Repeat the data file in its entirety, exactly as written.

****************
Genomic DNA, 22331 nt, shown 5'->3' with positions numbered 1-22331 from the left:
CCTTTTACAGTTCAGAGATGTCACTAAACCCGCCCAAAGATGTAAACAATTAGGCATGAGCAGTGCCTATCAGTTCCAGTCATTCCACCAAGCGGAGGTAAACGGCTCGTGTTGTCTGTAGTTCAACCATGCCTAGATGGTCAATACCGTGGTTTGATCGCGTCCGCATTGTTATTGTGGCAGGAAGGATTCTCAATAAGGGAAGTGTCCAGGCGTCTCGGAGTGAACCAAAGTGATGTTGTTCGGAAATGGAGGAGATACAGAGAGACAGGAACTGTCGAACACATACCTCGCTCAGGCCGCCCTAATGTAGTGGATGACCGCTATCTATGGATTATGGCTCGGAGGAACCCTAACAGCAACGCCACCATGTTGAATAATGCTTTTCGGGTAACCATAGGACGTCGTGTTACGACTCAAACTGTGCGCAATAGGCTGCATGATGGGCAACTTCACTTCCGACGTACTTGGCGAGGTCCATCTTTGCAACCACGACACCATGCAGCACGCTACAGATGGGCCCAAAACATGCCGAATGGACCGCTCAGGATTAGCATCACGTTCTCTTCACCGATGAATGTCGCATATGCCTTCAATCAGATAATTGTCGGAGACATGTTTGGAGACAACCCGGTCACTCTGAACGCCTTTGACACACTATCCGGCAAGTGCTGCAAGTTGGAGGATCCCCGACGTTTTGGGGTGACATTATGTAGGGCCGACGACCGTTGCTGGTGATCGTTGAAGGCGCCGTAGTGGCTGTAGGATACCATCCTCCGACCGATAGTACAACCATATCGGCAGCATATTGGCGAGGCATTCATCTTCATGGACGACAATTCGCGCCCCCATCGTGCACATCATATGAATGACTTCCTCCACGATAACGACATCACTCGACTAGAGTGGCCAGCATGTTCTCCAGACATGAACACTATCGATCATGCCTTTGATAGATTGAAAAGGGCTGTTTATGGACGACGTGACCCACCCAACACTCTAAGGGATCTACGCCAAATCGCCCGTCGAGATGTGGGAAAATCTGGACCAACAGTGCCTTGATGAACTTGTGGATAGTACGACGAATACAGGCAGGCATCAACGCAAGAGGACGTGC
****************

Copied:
Genomic DNA, 22331 nt, shown 5'->3' with positions numbered 1-22331 from the left:
CCTTTTACAGTTCAGAGATGTCACTAAACCCGCCCAAAGATGTAAACAATTAGGCATGAGCAGTGCCTATCAGTTCCAGTCATTCCACCAAGCGGAGGTAAACGGCTCGTGTTGTCTGTAGTTCAACCATGCCTAGATGGTCAATACCGTGGTTTGATCGCGTCCGCATTGTTATTGTGGCAGGAAGGATTCTCAATAAGGGAAGTGTCCAGGCGTCTCGGAGTGAACCAAAGTGATGTTGTTCGGAAATGGAGGAGATACAGAGAGACAGGAACTGTCGAACACATACCTCGCTCAGGCCGCCCTAATGTAGTGGATGACCGCTATCTATGGATTATGGCTCGGAGGAACCCTAACAGCAACGCCACCATGTTGAATAATGCTTTTCGGGTAACCATAGGACGTCGTGTTACGACTCAAACTGTGCGCAATAGGCTGCATGATGGGCAACTTCACTTCCGACGTACTTGGCGAGGTCCATCTTTGCAACCACGACACCATGCAGCACGCTACAGATGGGCCCAAAACATGCCGAATGGACCGCTCAGGATTAGCATCACGTTCTCTTCACCGATGAATGTCGCATATGCCTTCAATCAGATAATTGTCGGAGACATGTTTGGAGACAACCCGGTCACTCTGAACGCCTTTGACACACTATCCGGCAAGTGCTGCAAGTTGGAGGATCCCCGACGTTTTGGGGTGACATTATGTAGGGCCGACGACCGTTGCTGGTGATCGTTGAAGGCGCCGTAGTGGCTGTAGGATACCATCCTCCGACCGATAGTACAACCATATCGGCAGCATATTGGCGAGGCATTCATCTTCATGGACGACAATTCGCGCCCCCATCGTGCACATCATATGAATGACTTCCTCCACGATAACGACATCACTCGACTAGAGTGGCCAGCATGTTCTCCAGACATGAACACTATCGATCATGCCTTTGATAGATTGAAAAGGGCTGTTTATGGACGACGTGACCCACCCAACACTCTAAGGGATCTACGCCAAATCGCCCGTCGAGATGTGGGAAAATCTGGACCAACAGTGCCTTGATGAACTTGTGGATAGTACGACGAATACAGGCAGGCATCAACGCAAGAGGACGTGC